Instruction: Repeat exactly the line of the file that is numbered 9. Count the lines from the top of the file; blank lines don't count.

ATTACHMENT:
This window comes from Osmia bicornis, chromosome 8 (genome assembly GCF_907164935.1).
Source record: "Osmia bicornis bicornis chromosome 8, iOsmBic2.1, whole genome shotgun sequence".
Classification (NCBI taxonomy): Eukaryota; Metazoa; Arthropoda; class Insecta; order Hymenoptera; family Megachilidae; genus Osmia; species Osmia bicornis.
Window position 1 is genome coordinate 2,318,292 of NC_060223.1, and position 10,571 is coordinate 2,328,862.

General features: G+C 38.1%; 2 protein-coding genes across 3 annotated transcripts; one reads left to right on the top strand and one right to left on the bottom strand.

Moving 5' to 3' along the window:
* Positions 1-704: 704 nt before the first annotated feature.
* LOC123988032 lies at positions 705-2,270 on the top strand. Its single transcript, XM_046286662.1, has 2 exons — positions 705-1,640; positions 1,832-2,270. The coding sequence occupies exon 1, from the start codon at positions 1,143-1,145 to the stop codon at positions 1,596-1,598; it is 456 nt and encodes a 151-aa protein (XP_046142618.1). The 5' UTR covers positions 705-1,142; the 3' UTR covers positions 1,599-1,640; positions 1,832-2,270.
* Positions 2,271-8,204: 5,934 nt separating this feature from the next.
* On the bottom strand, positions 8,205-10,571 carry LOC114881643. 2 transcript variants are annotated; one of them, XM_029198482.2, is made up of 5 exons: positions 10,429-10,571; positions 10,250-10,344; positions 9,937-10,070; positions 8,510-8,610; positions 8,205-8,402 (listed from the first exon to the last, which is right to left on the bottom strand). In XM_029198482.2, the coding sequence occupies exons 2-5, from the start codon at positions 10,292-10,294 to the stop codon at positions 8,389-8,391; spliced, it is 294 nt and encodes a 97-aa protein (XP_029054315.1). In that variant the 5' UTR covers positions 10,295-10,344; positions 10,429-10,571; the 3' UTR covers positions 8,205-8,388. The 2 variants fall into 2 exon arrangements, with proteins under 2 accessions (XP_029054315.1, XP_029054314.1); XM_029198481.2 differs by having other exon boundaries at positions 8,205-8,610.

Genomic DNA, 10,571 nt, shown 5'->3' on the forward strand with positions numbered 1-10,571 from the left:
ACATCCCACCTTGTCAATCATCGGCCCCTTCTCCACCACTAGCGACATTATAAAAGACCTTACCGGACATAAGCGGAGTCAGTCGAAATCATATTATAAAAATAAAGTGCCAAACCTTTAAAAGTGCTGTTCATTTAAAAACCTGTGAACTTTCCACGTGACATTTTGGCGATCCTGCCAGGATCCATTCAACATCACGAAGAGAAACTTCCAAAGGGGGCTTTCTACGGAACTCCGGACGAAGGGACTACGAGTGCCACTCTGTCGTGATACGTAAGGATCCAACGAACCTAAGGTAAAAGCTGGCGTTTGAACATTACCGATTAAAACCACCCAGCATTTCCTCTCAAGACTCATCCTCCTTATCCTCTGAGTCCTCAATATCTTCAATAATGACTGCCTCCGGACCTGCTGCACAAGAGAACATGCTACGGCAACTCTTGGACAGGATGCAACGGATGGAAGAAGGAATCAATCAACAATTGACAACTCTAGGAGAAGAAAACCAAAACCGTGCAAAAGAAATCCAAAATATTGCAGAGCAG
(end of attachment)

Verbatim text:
* Positions 2,271-8,204: 5,934 nt separating this feature from the next.